Backtesting is just a analysis procedure, that helps us get a greater understanding of the markets dynamics. It’s an approximation of real-time, and thus not expected to give exact comparative results.
    Other than that, in my view good model-making needs both things, in-sample and out-sample backtesting, and forward testing on real-time.

  4. Thank you. I couldn’t agree more b/c it is SOOOO TRUE!!! Back-test all you want and in the end when you ACTUALLY start to TAKE TRADES then and ONLY THEN will you find out just exactly what it takes TO MAKE MONEY!!! And even trading the same market, day-in and day-out, you WILL FIND “abnormalities and unexpected issues arising. Systems and analysis ALWAYS need to be massaged to fit the market environment one finds themselves in THAT DAY and/or MOMENT trading.

    Thanks again for your great post here AND I must admit I also love your tests and great back-testings that you do….it’s all good info to have and to “store away” in the brain b/c it does add even more depth to our trading and/or investing…but it surely is NOT the holy grail…the only holy grail in this industry is RESULTS and that equates solely and purely to one thing…MONEY!!!

    Thanks again and keep up the great work!!

    Trade/Invest PROFITABLY everyone!!


    MT :)

  5. 5 Blue

    Great post. Lon makes a good point too. Even 1-month of real-time audited trading constitutes a back test after the month is over. Everyone has heard — many times — of people who made lots of money for a while and then blew up.

    Markets adapt to everything, and black swans come out of nowhere. There’s no way to change that.

  6. 6 Pete

    I think Michael’s talking-up his own book as a professional strategy developer in this post. And that’s cool, of course. It’s great that Michael can highlight his real-time audited results as means of attracting funds. And in this context I think he’s right – better place your hard earned cash with a manager who has a multi-year audited real-time performance rather than one who just has multi-year back-test.

    However, in a broader context I’m not sure I agree that a month of real-time trading is better than a 10-year backtest. For me, neither of these is good enough.

    I agree that poor testing is fools gold. I agree that testing can never fully replicate real-time trading. But I disagree that one month of real-time results tells you anything meaningful (not for a swing trading strategy anyway).

    Testing is an extremely important aspect of the trading strategy developing process and Michael no doubt agrees with me given the content of his blog over the last 2 years. For me, methodology + real-time results is the ideal combination. Michael clearly has both.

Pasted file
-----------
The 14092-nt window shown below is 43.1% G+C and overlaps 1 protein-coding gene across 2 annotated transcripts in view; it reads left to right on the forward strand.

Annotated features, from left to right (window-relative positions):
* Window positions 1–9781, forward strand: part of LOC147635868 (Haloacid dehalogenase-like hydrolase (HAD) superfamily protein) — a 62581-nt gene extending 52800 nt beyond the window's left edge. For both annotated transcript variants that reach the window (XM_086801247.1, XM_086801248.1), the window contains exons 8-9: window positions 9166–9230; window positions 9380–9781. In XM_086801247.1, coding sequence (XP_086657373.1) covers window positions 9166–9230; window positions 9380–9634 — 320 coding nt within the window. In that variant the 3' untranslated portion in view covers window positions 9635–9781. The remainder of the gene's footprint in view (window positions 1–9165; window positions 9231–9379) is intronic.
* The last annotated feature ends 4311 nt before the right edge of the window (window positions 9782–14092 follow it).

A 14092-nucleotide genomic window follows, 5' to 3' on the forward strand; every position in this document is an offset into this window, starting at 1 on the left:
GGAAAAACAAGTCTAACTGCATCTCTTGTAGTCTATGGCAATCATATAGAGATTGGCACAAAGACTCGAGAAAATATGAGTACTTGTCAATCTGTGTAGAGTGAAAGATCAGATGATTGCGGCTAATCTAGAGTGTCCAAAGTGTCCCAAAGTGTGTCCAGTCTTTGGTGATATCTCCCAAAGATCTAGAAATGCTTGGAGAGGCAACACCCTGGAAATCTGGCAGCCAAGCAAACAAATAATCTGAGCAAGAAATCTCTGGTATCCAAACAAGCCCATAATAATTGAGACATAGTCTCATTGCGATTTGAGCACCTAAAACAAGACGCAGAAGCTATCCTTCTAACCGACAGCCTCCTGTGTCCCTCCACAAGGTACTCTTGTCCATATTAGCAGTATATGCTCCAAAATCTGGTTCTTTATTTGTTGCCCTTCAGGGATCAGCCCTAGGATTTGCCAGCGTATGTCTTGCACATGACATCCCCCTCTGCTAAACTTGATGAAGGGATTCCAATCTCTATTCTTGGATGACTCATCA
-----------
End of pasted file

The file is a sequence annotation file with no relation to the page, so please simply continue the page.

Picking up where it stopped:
• 7 MarketSci

      RE to Pete: thanks for the kind words sir.

      Two points of clarification…

      I knew someone would mention “talking the book” but I wholeheartedly disagree. I don’t believe what I believe because I sell based on audited real-time track records. I sell based on audited real-time track records because I believe what I believe. I could very easily wow readers with backtests for our programs but (as anyone who has ever emailed me and asked for a backtest knows) I refuse to play that game. It hurts our revenue no doubt, but my money is where my mouth is.

      The 1 month vs 10 years comparison was a little bit hyperbolic on my part. Yes, 1 month of real-time trading is pretty useless. The bigger point was that a 10-year backtest is not any less useless.


  7. mmmh – I agree with some points in your post but I still think that long evaluation period (even more than 10 years) provides some good info with regards to how the strategy deals with “things we will never fully control” such as market changes, abnormal markets, etc.

    From a personal point of view on MY back-tests, I would get more reassurance from a trading system backtest over several decades than a live result over even a few years where markets might have just been especially good for your strategy at the time – with the system possibly breaking down further down the line…
    Look at that famous equity curve for instance:
    Very profitable as real-time reported results for over 3 years…

    From a system promotion point of view, I agree it is all too easy to just apply a good dose of data mining to your back-test process to generate fabulous “past-only” equity curves…
    Maybe a solution to this would be to require system promoters to publish robustness measures of their back-tests.

    Ideally you’d want 50 years of past live trading results, independently audited, etc… But this would limit the field of possible investments…

  8. 9 Jeff

    “Accurately modelling” is a contradiction to “curve fitting” (in your pros and cons of backtesting). BTW- White et al. have done a good job at addressing curve fitting.

    • 10 MarketSci

      RE to Jeff: (a) this is not a pros and cons of backtesting or anything remotely resembling, (b) “accurately modeling” is totally unrelated to “curve fitting” (and if you read what I meant by “accurately modeling” that would be abundantly clear), and (c) many, many careers have been made addressing curve fitting and yet, despite our best efforts, it still exists as something we will never totally rid ourselves of.